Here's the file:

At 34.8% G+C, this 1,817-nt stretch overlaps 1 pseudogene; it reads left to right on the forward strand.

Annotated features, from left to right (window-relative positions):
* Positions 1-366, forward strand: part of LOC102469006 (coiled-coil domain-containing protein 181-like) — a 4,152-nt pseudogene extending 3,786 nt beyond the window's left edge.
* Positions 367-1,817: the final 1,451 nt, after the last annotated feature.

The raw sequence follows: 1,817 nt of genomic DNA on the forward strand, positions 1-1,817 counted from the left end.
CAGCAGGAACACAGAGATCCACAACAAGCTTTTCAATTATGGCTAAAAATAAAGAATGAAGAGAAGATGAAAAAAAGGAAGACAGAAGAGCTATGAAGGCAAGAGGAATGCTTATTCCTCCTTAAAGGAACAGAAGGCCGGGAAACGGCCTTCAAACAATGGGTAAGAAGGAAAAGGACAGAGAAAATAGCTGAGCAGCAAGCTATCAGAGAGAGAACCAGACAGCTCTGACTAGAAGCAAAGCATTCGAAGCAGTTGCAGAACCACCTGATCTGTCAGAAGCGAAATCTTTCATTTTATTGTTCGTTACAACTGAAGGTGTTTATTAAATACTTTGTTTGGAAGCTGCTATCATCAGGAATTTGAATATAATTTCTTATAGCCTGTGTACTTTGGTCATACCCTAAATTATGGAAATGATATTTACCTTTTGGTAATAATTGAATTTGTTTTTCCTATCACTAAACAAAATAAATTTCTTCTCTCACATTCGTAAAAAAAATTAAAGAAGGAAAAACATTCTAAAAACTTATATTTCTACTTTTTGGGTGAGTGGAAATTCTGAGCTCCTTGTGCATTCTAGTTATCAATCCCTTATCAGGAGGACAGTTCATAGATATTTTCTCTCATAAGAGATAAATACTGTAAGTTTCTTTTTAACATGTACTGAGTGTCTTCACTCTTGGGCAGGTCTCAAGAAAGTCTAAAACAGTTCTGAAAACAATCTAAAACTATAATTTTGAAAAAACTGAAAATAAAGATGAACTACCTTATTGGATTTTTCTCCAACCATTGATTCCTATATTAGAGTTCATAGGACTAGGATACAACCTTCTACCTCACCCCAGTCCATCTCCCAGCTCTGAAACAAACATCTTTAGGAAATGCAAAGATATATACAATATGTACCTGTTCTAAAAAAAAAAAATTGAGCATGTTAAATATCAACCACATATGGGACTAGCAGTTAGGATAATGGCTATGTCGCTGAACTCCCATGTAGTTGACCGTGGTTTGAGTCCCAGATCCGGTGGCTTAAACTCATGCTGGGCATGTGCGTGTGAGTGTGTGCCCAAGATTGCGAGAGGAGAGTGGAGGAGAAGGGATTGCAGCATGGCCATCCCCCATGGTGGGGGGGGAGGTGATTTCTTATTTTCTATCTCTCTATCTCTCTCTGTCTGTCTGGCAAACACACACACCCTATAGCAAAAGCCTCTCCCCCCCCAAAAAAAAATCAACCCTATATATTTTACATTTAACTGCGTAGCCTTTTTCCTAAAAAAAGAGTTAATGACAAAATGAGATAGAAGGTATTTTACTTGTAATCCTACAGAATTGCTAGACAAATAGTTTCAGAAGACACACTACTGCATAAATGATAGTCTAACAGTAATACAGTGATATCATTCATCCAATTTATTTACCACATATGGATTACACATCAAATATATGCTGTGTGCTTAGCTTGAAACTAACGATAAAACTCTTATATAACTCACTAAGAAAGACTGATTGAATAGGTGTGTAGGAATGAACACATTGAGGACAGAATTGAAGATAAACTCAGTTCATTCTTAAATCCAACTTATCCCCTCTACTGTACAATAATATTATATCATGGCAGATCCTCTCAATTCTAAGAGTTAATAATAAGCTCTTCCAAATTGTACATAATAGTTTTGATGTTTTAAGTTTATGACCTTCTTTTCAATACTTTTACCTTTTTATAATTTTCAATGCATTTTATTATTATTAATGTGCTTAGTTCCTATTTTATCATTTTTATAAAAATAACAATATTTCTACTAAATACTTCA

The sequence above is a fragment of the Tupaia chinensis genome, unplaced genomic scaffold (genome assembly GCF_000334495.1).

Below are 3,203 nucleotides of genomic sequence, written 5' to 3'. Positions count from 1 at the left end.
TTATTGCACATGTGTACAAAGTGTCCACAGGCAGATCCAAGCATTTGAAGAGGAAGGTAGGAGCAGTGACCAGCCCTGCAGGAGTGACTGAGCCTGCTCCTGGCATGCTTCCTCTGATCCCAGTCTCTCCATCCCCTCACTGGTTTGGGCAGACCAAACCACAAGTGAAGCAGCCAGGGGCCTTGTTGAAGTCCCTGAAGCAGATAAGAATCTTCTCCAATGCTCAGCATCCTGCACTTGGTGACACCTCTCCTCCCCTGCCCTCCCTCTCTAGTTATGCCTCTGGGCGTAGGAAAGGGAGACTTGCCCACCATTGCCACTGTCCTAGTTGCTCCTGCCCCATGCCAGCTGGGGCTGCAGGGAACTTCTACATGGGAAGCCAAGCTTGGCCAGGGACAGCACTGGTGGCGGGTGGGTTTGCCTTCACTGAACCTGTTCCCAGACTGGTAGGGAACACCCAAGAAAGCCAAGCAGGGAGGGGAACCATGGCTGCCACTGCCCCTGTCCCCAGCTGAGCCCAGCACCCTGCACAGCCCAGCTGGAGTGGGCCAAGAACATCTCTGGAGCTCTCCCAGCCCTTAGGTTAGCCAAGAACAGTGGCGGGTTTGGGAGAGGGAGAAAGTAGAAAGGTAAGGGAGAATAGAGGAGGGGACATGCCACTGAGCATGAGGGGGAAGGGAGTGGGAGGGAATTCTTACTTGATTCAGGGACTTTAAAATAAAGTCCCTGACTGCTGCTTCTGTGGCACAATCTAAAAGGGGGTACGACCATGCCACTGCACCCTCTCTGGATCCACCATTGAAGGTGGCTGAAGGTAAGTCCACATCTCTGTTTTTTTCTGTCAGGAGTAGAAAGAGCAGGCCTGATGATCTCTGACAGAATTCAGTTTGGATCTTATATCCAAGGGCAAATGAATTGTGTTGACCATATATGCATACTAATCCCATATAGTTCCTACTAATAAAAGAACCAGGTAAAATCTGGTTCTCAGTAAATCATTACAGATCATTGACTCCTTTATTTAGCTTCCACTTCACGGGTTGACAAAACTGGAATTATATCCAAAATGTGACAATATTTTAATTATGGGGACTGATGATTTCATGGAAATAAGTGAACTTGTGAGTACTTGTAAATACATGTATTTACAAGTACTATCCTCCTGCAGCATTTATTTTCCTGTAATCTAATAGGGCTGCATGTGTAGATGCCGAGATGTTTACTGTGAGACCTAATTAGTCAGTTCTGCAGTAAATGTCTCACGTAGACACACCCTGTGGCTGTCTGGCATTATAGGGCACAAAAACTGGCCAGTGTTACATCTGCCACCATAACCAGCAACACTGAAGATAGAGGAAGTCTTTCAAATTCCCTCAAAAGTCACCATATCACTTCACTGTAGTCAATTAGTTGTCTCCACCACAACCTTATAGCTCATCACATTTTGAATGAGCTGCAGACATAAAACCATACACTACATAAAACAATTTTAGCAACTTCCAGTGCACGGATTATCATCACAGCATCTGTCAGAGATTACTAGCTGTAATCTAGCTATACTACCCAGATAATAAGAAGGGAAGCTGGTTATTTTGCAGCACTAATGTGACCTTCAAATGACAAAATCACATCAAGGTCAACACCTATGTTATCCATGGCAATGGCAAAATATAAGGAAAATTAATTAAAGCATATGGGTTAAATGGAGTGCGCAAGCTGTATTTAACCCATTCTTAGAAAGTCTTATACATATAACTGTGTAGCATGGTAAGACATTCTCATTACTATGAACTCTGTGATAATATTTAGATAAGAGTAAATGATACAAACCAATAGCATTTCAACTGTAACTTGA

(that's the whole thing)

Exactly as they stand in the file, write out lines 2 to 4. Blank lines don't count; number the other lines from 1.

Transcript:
Annotated features, from left to right (window-relative positions):
* Positions 1-366, forward strand: part of LOC102469006 (coiled-coil domain-containing protein 181-like) — a 4,152-nt pseudogene extending 3,786 nt beyond the window's left edge.
* Positions 367-1,817: the final 1,451 nt, after the last annotated feature.